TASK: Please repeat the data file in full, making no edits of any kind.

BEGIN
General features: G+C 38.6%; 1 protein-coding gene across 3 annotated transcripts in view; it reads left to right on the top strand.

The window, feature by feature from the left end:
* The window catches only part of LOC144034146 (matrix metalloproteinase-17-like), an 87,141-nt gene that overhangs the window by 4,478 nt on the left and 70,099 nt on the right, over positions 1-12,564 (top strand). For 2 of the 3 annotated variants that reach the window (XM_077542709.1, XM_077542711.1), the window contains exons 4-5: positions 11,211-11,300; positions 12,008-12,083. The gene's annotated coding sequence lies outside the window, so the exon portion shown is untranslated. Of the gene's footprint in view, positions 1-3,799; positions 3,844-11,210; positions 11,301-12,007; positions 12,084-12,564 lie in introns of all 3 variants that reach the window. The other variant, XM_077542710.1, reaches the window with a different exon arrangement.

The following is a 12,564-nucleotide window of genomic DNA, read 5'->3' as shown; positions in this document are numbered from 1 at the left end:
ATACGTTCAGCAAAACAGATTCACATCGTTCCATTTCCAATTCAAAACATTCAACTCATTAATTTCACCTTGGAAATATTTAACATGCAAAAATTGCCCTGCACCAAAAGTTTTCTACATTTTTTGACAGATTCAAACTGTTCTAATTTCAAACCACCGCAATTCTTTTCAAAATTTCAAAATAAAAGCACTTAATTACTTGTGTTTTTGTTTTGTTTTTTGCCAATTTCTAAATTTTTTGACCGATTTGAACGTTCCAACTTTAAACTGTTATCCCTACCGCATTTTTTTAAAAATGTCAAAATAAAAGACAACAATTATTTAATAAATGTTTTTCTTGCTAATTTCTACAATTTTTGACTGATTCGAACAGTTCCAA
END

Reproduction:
General features: G+C 38.6%; 1 protein-coding gene across 3 annotated transcripts in view; it reads left to right on the top strand.

The window, feature by feature from the left end:
* The window catches only part of LOC144034146 (matrix metalloproteinase-17-like), an 87,141-nt gene that overhangs the window by 4,478 nt on the left and 70,099 nt on the right, over positions 1-12,564 (top strand). For 2 of the 3 annotated variants that reach the window (XM_077542709.1, XM_077542711.1), the window contains exons 4-5: positions 11,211-11,300; positions 12,008-12,083. The gene's annotated coding sequence lies outside the window, so the exon portion shown is untranslated. Of the gene's footprint in view, positions 1-3,799; positions 3,844-11,210; positions 11,301-12,007; positions 12,084-12,564 lie in introns of all 3 variants that reach the window. The other variant, XM_077542710.1, reaches the window with a different exon arrangement.

The following is a 12,564-nucleotide window of genomic DNA, read 5'->3' as shown; positions in this document are numbered from 1 at the left end:
ATACGTTCAGCAAAACAGATTCACATCGTTCCATTTCCAATTCAAAACATTCAACTCATTAATTTCACCTTGGAAATATTTAACATGCAAAAATTGCCCTGCACCAAAAGTTTTCTACATTTTTTGACAGATTCAAACTGTTCTAATTTCAAACCACCGCAATTCTTTTCAAAATTTCAAAATAAAAGCACTTAATTACTTGTGTTTTTGTTTTGTTTTTTGCCAATTTCTAAATTTTTTGACCGATTTGAACGTTCCAACTTTAAACTGTTATCCCTACCGCATTTTTTTAAAAATGTCAAAATAAAAGACAACAATTATTTAATAAATGTTTTTCTTGCTAATTTCTACAATTTTTGACTGATTCGAACAGTTCCAA